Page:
The Big Idea: Art | Gender | Plants | Urbanism | Movement | Networks | Power Structures | Ecologies
Why use mapping and historical geocoding to visualize data?
- I use mapping and historical geocoding to enhance close readings of five paintings by Paris-based artists of the 1870s.
- By combining traditional art historical approaches with methodologies drawn from geography and urban studies, I interpret paintings in ways that advance a feminist project to posit an alternative to the separate spheres model.
- I also respond to scholars’ tendency to gloss over the significance of paintings of women who appropriate, aestheticize, and domestic “exotic” and “tropical” plants in the wake of French imperialism and colonialism.
What makes the paintings good candidates for mapping?
- The paintings show modern life scenes of urban spaces where Parisian women marketed, transported, grew, arranged, and displayed ornamental plants (i.e. an outdoor flower market, a florist shop, a square, a home, and a domestic glasshouse).
- Because the artists thematize female and plant mobility at actual locations, I am able to map these horticultural sites and their proximity to commercial and civic green spaces.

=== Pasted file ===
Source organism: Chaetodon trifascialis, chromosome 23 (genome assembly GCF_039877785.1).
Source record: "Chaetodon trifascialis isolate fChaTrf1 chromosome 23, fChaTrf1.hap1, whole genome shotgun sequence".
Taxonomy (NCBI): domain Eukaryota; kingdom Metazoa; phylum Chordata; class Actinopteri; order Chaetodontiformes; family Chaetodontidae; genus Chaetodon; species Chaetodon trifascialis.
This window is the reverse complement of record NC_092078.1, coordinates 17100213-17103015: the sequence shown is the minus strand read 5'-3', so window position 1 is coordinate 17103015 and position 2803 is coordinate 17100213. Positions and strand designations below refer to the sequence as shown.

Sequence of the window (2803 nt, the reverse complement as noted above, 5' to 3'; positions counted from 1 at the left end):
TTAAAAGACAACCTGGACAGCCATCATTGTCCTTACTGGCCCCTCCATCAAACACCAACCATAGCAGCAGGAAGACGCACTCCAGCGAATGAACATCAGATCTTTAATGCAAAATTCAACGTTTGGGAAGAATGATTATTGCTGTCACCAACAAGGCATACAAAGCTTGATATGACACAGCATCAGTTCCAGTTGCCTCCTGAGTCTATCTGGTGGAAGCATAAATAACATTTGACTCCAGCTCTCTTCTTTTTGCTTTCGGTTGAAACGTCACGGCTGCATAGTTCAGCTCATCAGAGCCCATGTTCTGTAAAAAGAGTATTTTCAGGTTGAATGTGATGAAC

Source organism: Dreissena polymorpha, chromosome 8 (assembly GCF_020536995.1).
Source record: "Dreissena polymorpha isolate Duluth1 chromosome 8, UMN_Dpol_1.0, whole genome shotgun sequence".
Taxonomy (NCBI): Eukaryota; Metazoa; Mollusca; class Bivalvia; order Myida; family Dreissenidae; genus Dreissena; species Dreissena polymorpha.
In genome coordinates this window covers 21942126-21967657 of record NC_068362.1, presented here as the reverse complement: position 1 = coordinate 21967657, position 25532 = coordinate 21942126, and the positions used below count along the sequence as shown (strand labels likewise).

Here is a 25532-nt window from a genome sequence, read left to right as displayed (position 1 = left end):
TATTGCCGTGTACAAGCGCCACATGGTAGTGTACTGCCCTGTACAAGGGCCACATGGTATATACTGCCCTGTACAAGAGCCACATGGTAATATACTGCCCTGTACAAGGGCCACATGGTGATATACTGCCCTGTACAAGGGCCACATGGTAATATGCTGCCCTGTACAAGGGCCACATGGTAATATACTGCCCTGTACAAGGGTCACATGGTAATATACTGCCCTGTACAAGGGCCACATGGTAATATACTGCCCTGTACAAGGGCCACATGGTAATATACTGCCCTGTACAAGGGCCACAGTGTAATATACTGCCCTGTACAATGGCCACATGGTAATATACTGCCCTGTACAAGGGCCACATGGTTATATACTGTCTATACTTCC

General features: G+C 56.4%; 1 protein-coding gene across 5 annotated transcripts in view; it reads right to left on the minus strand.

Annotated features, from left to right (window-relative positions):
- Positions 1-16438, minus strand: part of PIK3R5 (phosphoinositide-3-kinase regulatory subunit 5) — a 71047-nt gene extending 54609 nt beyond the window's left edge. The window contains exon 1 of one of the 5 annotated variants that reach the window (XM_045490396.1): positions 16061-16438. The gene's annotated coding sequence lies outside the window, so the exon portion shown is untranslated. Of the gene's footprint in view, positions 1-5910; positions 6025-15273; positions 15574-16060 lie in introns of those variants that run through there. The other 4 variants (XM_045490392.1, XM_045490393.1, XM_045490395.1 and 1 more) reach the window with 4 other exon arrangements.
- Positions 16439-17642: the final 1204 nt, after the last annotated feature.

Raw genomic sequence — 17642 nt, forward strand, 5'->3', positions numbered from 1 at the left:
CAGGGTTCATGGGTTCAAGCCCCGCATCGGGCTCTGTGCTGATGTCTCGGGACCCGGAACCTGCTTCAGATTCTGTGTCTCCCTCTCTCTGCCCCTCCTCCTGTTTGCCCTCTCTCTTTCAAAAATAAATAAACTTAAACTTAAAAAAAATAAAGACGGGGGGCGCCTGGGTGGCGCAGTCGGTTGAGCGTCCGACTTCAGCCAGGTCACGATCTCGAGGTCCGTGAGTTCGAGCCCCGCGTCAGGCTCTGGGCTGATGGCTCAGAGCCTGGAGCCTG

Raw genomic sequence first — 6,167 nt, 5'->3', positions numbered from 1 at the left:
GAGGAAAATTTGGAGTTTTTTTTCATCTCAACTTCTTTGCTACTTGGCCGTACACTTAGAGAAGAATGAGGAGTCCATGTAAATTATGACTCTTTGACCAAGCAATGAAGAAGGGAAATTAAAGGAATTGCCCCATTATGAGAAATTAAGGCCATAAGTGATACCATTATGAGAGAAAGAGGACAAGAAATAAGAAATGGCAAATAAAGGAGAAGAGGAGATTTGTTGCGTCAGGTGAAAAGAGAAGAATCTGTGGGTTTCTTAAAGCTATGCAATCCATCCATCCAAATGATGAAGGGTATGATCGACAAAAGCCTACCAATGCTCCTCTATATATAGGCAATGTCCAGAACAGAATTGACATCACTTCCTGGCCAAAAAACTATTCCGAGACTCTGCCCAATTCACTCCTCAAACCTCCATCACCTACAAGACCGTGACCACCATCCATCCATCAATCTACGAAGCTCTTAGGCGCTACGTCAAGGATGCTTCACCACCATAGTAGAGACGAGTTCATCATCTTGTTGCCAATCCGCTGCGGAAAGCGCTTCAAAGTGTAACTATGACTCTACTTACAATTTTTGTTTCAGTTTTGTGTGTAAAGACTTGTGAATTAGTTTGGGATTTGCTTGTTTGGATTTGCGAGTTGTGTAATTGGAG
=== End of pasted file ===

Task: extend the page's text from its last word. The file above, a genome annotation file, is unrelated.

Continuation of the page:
- The transregional flows of the types of flora pictured, including fuchsias, pelargoniums, and nepenthes—autochthones of Central America, southern Africa, and Southeast Asia—can also be mapped.
What aspects of the paintings and horticultural networks does mapping illuminate?
- I demonstrate how the paintings articulate societal perceptions about the freedom of movement that women gained when transporting ephemeral blooms at commercial and to domestic sites.
- I visualize how male-dominated European power structures facilitated the collection, transport, propagation, hybridization, and sale of plants and how this commercial model relied on female merchants and consumers to distribute fresh flora.
- I reveal how certain paintings clarify an underexplored entanglement of Parisian female mobility with local and global plant movement patterns.